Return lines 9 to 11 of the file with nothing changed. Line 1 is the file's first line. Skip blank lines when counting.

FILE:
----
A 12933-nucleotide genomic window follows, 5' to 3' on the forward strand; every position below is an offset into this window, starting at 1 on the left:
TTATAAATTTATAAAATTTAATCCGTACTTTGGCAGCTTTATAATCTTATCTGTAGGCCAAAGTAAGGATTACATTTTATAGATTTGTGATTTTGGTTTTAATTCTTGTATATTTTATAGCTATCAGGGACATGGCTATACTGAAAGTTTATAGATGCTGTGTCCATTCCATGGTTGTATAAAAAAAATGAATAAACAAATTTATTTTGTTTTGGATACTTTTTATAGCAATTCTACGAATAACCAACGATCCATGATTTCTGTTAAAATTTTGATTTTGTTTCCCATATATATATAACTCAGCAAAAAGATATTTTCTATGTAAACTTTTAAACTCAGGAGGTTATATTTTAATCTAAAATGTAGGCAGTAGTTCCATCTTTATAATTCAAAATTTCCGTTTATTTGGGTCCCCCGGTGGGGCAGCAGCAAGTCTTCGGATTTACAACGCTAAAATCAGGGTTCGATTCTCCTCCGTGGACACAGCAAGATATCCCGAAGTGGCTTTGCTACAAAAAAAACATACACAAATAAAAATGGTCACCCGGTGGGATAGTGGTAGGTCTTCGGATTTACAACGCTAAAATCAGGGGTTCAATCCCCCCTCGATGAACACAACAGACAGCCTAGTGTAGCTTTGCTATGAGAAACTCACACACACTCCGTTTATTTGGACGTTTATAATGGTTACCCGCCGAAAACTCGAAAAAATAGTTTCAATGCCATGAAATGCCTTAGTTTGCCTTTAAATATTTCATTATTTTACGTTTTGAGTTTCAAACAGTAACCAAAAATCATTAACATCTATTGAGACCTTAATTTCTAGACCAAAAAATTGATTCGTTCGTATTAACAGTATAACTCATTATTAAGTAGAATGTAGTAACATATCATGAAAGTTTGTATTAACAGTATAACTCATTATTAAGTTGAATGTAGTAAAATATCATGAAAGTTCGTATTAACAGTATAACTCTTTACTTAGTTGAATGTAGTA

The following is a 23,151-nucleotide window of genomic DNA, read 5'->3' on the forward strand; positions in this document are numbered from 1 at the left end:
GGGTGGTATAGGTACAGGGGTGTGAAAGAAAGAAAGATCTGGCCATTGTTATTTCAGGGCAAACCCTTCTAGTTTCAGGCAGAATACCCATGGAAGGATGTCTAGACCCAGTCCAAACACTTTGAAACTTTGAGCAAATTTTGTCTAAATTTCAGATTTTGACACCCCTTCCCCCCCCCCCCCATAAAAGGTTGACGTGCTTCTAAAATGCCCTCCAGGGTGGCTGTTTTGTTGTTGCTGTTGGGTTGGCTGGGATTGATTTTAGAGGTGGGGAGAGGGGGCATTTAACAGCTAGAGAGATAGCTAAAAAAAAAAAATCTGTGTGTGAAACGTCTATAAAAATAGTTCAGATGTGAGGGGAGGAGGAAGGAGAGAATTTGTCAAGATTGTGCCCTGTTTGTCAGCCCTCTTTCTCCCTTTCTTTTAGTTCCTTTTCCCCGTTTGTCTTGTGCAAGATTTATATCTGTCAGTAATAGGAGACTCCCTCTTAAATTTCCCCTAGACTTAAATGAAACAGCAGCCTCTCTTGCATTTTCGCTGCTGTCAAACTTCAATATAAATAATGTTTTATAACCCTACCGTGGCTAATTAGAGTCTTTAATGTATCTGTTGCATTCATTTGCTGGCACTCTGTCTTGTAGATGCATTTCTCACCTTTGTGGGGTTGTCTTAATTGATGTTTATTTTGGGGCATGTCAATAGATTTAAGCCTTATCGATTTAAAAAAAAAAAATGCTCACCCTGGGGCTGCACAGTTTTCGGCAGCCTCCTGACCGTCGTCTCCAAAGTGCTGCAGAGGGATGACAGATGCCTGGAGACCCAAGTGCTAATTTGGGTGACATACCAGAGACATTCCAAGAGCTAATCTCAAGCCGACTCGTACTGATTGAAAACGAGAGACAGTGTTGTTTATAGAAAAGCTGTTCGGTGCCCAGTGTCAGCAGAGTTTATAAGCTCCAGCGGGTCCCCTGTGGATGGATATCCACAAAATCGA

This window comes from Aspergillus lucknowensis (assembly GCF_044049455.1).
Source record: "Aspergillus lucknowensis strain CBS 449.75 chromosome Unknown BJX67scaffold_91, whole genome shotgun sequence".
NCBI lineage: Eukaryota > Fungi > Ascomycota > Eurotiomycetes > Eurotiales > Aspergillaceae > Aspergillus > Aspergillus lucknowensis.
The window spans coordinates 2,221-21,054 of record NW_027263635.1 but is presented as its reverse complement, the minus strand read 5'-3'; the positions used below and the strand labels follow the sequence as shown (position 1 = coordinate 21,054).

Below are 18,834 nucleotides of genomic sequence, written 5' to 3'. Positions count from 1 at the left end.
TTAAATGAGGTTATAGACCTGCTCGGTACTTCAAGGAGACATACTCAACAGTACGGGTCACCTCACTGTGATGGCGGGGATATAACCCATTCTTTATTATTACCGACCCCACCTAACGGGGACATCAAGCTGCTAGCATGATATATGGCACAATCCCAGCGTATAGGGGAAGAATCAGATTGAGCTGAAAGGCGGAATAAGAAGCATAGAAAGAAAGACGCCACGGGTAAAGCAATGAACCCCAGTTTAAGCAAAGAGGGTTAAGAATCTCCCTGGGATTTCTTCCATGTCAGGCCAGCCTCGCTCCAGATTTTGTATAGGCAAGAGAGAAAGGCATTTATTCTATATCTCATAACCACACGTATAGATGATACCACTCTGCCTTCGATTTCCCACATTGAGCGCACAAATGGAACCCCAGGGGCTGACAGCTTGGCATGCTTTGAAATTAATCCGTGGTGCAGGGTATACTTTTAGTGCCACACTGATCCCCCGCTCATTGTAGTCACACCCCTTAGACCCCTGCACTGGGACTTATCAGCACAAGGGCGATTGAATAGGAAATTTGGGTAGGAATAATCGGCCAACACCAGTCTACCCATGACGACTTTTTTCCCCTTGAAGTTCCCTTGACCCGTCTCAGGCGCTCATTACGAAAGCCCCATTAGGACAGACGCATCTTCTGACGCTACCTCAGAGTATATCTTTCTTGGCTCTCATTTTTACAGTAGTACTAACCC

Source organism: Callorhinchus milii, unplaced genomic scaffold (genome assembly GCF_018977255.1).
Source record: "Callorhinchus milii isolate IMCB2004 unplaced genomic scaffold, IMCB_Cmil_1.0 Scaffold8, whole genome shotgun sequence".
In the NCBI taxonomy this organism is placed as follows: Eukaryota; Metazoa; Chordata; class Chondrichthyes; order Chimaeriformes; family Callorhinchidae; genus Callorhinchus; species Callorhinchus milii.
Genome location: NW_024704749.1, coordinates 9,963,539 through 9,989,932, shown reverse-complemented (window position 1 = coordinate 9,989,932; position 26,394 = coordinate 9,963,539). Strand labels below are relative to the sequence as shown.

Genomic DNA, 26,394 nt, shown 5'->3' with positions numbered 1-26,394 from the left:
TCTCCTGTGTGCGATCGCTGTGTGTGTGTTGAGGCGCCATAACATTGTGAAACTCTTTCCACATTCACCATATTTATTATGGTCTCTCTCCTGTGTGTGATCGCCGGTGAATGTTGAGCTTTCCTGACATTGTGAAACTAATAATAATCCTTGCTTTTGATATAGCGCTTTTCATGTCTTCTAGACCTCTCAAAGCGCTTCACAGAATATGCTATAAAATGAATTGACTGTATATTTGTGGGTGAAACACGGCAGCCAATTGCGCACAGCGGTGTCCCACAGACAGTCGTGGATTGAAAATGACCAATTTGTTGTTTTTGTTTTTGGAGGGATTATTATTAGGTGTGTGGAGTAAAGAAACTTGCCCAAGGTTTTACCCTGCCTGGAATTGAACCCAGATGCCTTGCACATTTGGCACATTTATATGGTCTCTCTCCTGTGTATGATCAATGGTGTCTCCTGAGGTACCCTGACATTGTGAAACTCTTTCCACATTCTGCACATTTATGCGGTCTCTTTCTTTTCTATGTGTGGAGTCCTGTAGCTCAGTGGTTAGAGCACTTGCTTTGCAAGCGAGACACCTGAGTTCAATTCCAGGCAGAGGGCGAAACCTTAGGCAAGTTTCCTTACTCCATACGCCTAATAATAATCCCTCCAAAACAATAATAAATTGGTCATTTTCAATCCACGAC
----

Below are 18,834 nucleotides of genomic sequence, written 5' to 3'. Positions count from 1 at the left end.
TTAAATGAGGTTATAGACCTGCTCGGTACTTCAAGGAGACATACTCAACAGTACGGGTCACCTCACTGTGATGGCGGGGATATAACCCATTCTTTATTATTACCGACCCCACCTAACGGGGACATCAAGCTGCTAGCATGATATATGGCACAATCCCAGCGTATAGGGGAAGAATCAGATTGAGCTGAAAGGCGGAATAAGAAGCATAGAAAGAAAGACGCCACGGGTAAAGCAATGAACCCCAGTTTAAGCAAAGAGGGTTAAGAATCTCCCTGGGATTTCTTCCATGTCAGGCCAGCCTCGCTCCAGATTTTGTATAGGCAAGAGAGAAAGGCATTTATTCTATATCTCATAACCACACGTATAGATGATACCACTCTGCCTTCGATTTCCCACATTGAGCGCACAAATGGAACCCCAGGGGCTGACAGCTTGGCATGCTTTGAAATTAATCCGTGGTGCAGGGTATACTTTTAGTGCCACACTGATCCCCCGCTCATTGTAGTCACACCCCTTAGACCCCTGCACTGGGACTTATCAGCACAAGGGCGATTGAATAGGAAATTTGGGTAGGAATAATCGGCCAACACCAGTCTACCCATGACGACTTTTTTCCCCTTGAAGTTCCCTTGACCCGTCTCAGGCGCTCATTACGAAAGCCCCATTAGGACAGACGCATCTTCTGACGCTACCTCAGAGTATATCTTTCTTGGCTCTCATTTTTACAGTAGTACTAACCC

Source organism: Callorhinchus milii, unplaced genomic scaffold (genome assembly GCF_018977255.1).